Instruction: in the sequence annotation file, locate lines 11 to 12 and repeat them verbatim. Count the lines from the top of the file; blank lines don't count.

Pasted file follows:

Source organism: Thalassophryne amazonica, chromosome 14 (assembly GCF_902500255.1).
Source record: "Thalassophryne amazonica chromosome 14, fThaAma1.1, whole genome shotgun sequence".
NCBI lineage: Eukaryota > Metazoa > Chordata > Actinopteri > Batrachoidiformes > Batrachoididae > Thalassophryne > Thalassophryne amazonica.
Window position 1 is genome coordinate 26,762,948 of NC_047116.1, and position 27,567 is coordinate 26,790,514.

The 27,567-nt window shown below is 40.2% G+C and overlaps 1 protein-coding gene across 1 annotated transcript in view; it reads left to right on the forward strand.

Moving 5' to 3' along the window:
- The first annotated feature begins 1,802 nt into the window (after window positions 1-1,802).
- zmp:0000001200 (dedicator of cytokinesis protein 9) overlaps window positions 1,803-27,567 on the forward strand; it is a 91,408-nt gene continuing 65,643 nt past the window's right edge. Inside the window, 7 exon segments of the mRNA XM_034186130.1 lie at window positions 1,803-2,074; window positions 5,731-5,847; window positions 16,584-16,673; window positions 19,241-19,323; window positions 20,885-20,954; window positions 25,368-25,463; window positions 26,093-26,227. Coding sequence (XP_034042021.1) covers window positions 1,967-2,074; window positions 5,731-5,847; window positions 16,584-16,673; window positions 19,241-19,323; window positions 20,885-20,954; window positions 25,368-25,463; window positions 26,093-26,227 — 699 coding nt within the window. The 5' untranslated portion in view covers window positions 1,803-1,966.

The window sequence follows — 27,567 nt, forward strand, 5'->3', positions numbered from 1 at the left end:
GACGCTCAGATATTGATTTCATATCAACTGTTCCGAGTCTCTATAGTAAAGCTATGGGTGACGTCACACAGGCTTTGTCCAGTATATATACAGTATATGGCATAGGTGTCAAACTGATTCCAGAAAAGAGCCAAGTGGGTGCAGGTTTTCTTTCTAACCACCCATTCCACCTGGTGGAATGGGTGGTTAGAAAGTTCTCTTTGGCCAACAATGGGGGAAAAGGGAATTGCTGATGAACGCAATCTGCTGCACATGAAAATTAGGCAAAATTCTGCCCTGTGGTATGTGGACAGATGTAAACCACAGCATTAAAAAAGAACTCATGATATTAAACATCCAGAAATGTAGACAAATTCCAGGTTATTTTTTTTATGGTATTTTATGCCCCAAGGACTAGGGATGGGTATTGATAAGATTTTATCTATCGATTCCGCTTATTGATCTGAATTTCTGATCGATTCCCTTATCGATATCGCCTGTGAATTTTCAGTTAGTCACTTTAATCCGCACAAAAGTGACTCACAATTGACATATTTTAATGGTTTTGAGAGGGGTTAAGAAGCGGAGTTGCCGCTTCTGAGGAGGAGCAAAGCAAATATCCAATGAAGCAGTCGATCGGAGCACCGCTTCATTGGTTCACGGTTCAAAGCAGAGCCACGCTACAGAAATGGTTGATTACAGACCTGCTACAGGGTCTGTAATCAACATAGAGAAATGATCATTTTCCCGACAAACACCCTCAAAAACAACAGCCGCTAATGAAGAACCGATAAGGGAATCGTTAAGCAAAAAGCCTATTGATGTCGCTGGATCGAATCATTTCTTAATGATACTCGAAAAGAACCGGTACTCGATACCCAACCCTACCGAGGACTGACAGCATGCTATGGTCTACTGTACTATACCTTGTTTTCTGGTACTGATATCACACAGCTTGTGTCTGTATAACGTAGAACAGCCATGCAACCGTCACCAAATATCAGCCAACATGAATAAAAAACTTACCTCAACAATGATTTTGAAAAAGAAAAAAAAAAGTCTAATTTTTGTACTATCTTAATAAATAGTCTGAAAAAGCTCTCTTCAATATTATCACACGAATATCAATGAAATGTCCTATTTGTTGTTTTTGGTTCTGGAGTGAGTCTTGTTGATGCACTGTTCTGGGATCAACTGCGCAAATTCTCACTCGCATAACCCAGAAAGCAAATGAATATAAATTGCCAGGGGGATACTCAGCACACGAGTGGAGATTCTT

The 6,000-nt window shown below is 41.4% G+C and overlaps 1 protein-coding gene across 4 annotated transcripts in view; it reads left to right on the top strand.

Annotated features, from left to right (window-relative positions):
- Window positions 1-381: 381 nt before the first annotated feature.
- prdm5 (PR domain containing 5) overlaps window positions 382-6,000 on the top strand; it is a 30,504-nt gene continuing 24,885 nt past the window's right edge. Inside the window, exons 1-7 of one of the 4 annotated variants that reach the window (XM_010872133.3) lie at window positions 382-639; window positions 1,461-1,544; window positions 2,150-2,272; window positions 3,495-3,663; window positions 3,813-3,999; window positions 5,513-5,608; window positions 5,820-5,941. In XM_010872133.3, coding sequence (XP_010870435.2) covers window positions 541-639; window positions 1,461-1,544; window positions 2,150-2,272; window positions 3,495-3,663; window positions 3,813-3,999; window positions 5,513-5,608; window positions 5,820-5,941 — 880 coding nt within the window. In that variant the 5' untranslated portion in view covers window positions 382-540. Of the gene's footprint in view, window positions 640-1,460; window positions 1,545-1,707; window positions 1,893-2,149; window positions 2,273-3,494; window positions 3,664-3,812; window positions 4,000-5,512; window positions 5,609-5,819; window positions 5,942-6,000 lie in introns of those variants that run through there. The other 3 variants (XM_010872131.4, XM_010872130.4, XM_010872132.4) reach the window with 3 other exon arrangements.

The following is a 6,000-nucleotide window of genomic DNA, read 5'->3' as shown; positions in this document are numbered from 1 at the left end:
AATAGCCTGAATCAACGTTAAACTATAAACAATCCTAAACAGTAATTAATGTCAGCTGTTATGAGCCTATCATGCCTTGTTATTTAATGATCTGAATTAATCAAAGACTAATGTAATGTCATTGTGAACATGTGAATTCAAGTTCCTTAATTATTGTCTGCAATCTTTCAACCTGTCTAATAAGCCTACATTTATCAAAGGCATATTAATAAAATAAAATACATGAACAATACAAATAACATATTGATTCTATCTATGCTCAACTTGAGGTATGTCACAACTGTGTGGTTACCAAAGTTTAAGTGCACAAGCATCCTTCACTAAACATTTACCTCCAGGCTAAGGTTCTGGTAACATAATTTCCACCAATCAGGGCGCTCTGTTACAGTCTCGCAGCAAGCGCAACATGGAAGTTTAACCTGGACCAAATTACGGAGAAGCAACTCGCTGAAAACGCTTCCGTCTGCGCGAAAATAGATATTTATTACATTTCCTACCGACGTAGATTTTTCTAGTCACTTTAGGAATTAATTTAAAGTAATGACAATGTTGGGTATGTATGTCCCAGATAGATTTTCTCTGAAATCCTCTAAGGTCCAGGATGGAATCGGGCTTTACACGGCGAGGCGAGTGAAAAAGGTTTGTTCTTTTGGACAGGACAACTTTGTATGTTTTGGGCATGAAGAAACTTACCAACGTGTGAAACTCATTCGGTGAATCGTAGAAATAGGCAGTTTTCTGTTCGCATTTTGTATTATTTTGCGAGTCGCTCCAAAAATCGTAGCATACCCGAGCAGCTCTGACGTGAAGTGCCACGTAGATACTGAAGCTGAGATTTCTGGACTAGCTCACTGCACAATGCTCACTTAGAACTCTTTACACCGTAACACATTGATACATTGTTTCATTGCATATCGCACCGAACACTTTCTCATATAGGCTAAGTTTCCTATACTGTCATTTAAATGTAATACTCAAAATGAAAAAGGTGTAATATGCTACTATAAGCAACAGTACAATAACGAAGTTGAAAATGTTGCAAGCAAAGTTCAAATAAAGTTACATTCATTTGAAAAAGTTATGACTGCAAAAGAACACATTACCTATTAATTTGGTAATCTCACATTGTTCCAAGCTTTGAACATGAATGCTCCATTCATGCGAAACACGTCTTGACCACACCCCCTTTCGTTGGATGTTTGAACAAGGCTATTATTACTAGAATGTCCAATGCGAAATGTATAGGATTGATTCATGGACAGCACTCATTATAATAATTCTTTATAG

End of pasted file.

The 6,000-nt window shown below is 41.4% G+C and overlaps 1 protein-coding gene across 4 annotated transcripts in view; it reads left to right on the top strand.

Annotated features, from left to right (window-relative positions):